Postby clw_uk » Tue Jul 14, 2009 5:57 pm

not intending you any insult, Craig


If craig felt insulted that is due to ignorace and clinging :)
“ Your mind is likewise blocked. But the right road awaits you still. Cast out your doubts, your fears and your desires, let go of grief and of hope as well, for where these rule , then the mind is their subject." Boetius
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Re: How are the views of Buddhadasa Bhikkhu regarded?

Postby Ngawang Drolma. » Tue Jul 14, 2009 6:02 pm

Hi Craig,

Okay, the emptiness doctor has checked and you seem alright for now.
Will be watching closely though :geek:

Best,
Laura
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Re: How are the views of Buddhadasa Bhikkhu regarded?

Postby clw_uk » Tue Jul 14, 2009 6:05 pm

Letting go of rebirth post mortem is, in my opinion, conductive to the path


However the constant "rebirth" (not a fan of this word but used for convenience) used in Dhamma still needs to be kept up until nibbana (the rebirth contained in the 4nt's)


Now we hear talk of rebirth, birth again and again, and of the suffering that inevitably goes with it. Just what is this rebirth? What is it that is reborn? The birth referred to is a mental event, Something taking place in the mind-the non-physical side of our make-up. This is "birth" in Dharma language. "Birth" in everyday language is birth from a mother; "birth" in Dharma language is birth from ignorance, craving, clinging, the arising of the false notion of "I" and "mine". These are the two meanings of the word "birth".


This is an important matter, which simply must be understood. Anyone who fails to grasp this point will never succeed in understanding anything of the Buddha's teaching. So do take a special interest in it. There are these two kinds of language, these two levels of meaning: everyday language, referring to physical things, and Dharma language, referring to mental things, and used by people who know. To clarify this point here are some examples.

Consider the word "path". Usually when we use the word "path" we are referring to a road or way along which vehicles, men, and animals can move. But the word "path" may also refer to the Noble Eightfold Path, the way of practice taught by the Buddha - right understanding, right thoughts, right speech. right action, right livelihood, right effort, right mindfulness, right concentration -which leads to Nirvana. In everyday language "path" refers to a physical road; in Dharma language it refers to the eightfold way of right practice known as the Noble Eightfold Path. These are the two meanings of the word "path".


Similarly with the word "Nirvana" (nibbána). In everyday language this word refers to the cooling of a hot object. For example, when hot coals become cool, they are said (in Pali or Sanskrit) to have "nirvana'd"; when hot food in a pot or on a plate becomes cool it has "nirvana'd". This is everyday language. In Dharma language "Nirvana" refers to the kind of coolness that results from eliminating mental defilements. At any time when there is freedom from mental defilements, at that time there is coolness, momentary Nirvana. So "nirvana" or "coolness" has two meanings, according as the speaker is using everyday language or Dharma language.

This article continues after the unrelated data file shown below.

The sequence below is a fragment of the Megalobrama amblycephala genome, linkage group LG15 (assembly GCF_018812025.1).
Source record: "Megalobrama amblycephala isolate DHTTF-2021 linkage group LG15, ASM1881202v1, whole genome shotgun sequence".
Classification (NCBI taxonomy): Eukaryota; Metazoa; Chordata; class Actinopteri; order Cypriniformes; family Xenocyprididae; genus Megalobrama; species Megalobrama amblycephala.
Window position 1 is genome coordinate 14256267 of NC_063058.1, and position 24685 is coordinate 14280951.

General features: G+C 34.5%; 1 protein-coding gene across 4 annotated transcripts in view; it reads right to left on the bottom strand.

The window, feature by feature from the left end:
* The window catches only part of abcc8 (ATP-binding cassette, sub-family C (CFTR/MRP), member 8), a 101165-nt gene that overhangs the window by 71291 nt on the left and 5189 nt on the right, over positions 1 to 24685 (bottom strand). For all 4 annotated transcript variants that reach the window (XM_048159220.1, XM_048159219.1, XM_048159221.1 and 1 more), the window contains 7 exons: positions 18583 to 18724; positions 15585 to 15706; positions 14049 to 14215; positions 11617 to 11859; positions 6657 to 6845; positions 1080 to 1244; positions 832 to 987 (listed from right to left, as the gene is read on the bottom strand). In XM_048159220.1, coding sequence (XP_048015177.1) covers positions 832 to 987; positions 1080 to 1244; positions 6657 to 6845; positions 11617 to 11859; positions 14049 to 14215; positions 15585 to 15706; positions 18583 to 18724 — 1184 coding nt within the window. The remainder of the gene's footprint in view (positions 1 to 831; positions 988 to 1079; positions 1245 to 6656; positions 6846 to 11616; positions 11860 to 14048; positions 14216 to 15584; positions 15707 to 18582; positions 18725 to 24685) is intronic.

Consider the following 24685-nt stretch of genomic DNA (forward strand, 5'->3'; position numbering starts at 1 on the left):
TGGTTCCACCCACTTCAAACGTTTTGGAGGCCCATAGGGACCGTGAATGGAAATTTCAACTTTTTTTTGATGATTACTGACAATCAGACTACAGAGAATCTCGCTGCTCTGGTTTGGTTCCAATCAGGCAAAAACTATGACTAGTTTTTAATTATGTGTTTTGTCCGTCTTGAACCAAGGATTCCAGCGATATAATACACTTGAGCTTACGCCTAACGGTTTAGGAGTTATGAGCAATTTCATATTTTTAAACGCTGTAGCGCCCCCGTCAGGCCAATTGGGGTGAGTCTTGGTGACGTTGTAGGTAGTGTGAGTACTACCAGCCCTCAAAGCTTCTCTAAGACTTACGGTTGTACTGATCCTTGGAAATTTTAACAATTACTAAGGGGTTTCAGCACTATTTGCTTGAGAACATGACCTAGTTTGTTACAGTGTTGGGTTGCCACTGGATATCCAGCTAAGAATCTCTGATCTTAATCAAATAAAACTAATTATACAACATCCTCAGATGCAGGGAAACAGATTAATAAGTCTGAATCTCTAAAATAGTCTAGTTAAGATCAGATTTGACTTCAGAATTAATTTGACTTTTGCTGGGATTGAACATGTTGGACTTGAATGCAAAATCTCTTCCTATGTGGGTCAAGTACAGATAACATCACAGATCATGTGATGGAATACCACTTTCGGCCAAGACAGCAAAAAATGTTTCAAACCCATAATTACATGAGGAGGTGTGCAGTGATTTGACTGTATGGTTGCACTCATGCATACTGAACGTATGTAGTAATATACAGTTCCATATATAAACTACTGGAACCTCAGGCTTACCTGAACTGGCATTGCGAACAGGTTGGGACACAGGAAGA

Another important word is "emptiness" (sunyata, sunnata). In everyday language, the language of physical things, "emptiness" means total absence of any object: in Dharma language it means absence of the idea "I," "mine". When the mind is not grasping or clinging to anything whatsoever as "I" or '"mine," it is in a state of "emptiness". The word "empty" has these two levels of meaning, one referring to physical things, the other referring to mental things, one in everyday language, the other in Dharma language. Physical emptiness is absence of any object, vacuum. Mental emptiness is the state in which all the objects of the physical world are present as usual, but none of them is being grasped at or clung to as "mine". Such a mind is said to be "empty". When the mind has come to see things as not worth wanting, not worth being, not worth grasping at and clinging to, it is then an empty of wanting, being, grasping, clinging. The mind is then an empty or void mind, but not in the sense of being void of content. All objects are there as usual and the thinking processes are going on as usual, but they are not going the way of grasping and clinging with the idea of "I" and "mine". The mind is devoid of grasping and clinging and so is called an empty or void mind. It is stated in the texts: "A mind is said to be empty when it is empty of desire. aversion, and delusion (raga, dosa, moha)." The world is also described as empty, because it is empty of anything that might be identified as "I" or "mine". It is in this sense that the world is spoken of as empty. "Empty" in Dharma language does not mean physically empty, devoid of content.

You can see the confusion and misunderstanding that can arise if these words are taken in their usual everyday sense. Unless we understand Dharma language, we can never understand Dharma; and the most important piece of Dharma language to understand is the term "birth".